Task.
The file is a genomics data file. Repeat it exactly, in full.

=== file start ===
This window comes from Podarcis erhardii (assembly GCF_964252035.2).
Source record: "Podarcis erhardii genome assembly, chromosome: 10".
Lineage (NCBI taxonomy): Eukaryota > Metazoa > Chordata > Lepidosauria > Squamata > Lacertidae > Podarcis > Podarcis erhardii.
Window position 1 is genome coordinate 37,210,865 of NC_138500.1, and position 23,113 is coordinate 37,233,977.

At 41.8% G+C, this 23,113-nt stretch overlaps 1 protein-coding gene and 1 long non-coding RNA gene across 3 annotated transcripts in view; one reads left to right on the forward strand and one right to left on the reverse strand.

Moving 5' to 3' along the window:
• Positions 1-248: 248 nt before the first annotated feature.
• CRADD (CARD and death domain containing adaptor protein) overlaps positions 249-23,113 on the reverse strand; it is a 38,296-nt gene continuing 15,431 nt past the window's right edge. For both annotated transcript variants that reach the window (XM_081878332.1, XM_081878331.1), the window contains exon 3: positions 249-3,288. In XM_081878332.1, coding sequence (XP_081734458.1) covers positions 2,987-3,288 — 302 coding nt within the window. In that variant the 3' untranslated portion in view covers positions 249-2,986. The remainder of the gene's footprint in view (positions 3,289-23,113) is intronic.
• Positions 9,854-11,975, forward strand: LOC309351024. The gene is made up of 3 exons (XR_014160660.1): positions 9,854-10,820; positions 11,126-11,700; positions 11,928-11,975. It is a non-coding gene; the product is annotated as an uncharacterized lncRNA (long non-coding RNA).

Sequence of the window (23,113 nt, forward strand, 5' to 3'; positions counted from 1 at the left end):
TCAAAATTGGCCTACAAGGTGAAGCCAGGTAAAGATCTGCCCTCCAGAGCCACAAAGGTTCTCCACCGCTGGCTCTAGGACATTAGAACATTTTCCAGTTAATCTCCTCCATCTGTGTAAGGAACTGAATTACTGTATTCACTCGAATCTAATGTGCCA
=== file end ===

This window comes from Podarcis erhardii (assembly GCF_964252035.2).
Source record: "Podarcis erhardii genome assembly, chromosome: 10".
Lineage (NCBI taxonomy): Eukaryota > Metazoa > Chordata > Lepidosauria > Squamata > Lacertidae > Podarcis > Podarcis erhardii.
Window position 1 is genome coordinate 37,210,865 of NC_138500.1, and position 23,113 is coordinate 37,233,977.

At 41.8% G+C, this 23,113-nt stretch overlaps 1 protein-coding gene and 1 long non-coding RNA gene across 3 annotated transcripts in view; one reads left to right on the forward strand and one right to left on the reverse strand.

Moving 5' to 3' along the window:
• Positions 1-248: 248 nt before the first annotated feature.
• CRADD (CARD and death domain containing adaptor protein) overlaps positions 249-23,113 on the reverse strand; it is a 38,296-nt gene continuing 15,431 nt past the window's right edge. For both annotated transcript variants that reach the window (XM_081878332.1, XM_081878331.1), the window contains exon 3: positions 249-3,288. In XM_081878332.1, coding sequence (XP_081734458.1) covers positions 2,987-3,288 — 302 coding nt within the window. In that variant the 3' untranslated portion in view covers positions 249-2,986. The remainder of the gene's footprint in view (positions 3,289-23,113) is intronic.
• Positions 9,854-11,975, forward strand: LOC309351024. The gene is made up of 3 exons (XR_014160660.1): positions 9,854-10,820; positions 11,126-11,700; positions 11,928-11,975. It is a non-coding gene; the product is annotated as an uncharacterized lncRNA (long non-coding RNA).

Sequence of the window (23,113 nt, forward strand, 5' to 3'; positions counted from 1 at the left end):
TCAAAATTGGCCTACAAGGTGAAGCCAGGTAAAGATCTGCCCTCCAGAGCCACAAAGGTTCTCCACCGCTGGCTCTAGGACATTAGAACATTTTCCAGTTAATCTCCTCCATCTGTGTAAGGAACTGAATTACTGTATTCACTCGAATCTAATGTGCCA